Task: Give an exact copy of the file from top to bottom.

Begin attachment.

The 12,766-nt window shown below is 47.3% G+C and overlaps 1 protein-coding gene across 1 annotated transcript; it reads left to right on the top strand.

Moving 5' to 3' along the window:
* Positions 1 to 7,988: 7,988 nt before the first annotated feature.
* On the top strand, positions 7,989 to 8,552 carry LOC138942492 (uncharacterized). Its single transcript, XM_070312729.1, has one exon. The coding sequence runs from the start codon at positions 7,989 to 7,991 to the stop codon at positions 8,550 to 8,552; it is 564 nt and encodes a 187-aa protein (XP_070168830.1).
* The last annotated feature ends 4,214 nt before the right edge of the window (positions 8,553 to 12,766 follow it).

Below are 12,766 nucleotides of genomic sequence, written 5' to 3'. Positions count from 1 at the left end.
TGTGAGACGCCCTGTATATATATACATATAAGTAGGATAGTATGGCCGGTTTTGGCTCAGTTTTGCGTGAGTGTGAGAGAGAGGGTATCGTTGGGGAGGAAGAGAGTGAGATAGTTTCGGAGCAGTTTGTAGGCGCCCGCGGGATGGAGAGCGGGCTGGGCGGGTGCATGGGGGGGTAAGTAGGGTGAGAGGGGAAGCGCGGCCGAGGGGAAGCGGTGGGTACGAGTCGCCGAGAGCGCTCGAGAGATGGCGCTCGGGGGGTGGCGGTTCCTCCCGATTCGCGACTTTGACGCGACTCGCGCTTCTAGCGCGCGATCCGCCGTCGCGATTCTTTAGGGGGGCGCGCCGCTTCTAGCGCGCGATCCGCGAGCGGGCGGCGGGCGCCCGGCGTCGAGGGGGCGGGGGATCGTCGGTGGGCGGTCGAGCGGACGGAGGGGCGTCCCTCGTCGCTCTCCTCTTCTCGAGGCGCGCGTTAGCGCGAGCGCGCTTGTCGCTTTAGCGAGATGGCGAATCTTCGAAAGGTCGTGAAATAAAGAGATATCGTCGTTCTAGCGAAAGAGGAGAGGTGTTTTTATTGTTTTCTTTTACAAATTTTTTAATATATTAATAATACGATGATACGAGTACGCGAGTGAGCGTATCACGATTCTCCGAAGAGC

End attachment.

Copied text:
The 12,766-nt window shown below is 47.3% G+C and overlaps 1 protein-coding gene across 1 annotated transcript; it reads left to right on the top strand.

Moving 5' to 3' along the window:
* Positions 1 to 7,988: 7,988 nt before the first annotated feature.
* On the top strand, positions 7,989 to 8,552 carry LOC138942492 (uncharacterized). Its single transcript, XM_070312729.1, has one exon. The coding sequence runs from the start codon at positions 7,989 to 7,991 to the stop codon at positions 8,550 to 8,552; it is 564 nt and encodes a 187-aa protein (XP_070168830.1).
* The last annotated feature ends 4,214 nt before the right edge of the window (positions 8,553 to 12,766 follow it).

Below are 12,766 nucleotides of genomic sequence, written 5' to 3'. Positions count from 1 at the left end.
TGTGAGACGCCCTGTATATATATACATATAAGTAGGATAGTATGGCCGGTTTTGGCTCAGTTTTGCGTGAGTGTGAGAGAGAGGGTATCGTTGGGGAGGAAGAGAGTGAGATAGTTTCGGAGCAGTTTGTAGGCGCCCGCGGGATGGAGAGCGGGCTGGGCGGGTGCATGGGGGGGTAAGTAGGGTGAGAGGGGAAGCGCGGCCGAGGGGAAGCGGTGGGTACGAGTCGCCGAGAGCGCTCGAGAGATGGCGCTCGGGGGGTGGCGGTTCCTCCCGATTCGCGACTTTGACGCGACTCGCGCTTCTAGCGCGCGATCCGCCGTCGCGATTCTTTAGGGGGGCGCGCCGCTTCTAGCGCGCGATCCGCGAGCGGGCGGCGGGCGCCCGGCGTCGAGGGGGCGGGGGATCGTCGGTGGGCGGTCGAGCGGACGGAGGGGCGTCCCTCGTCGCTCTCCTCTTCTCGAGGCGCGCGTTAGCGCGAGCGCGCTTGTCGCTTTAGCGAGATGGCGAATCTTCGAAAGGTCGTGAAATAAAGAGATATCGTCGTTCTAGCGAAAGAGGAGAGGTGTTTTTATTGTTTTCTTTTACAAATTTTTTAATATATTAATAATACGATGATACGAGTACGCGAGTGAGCGTATCACGATTCTCCGAAGAGC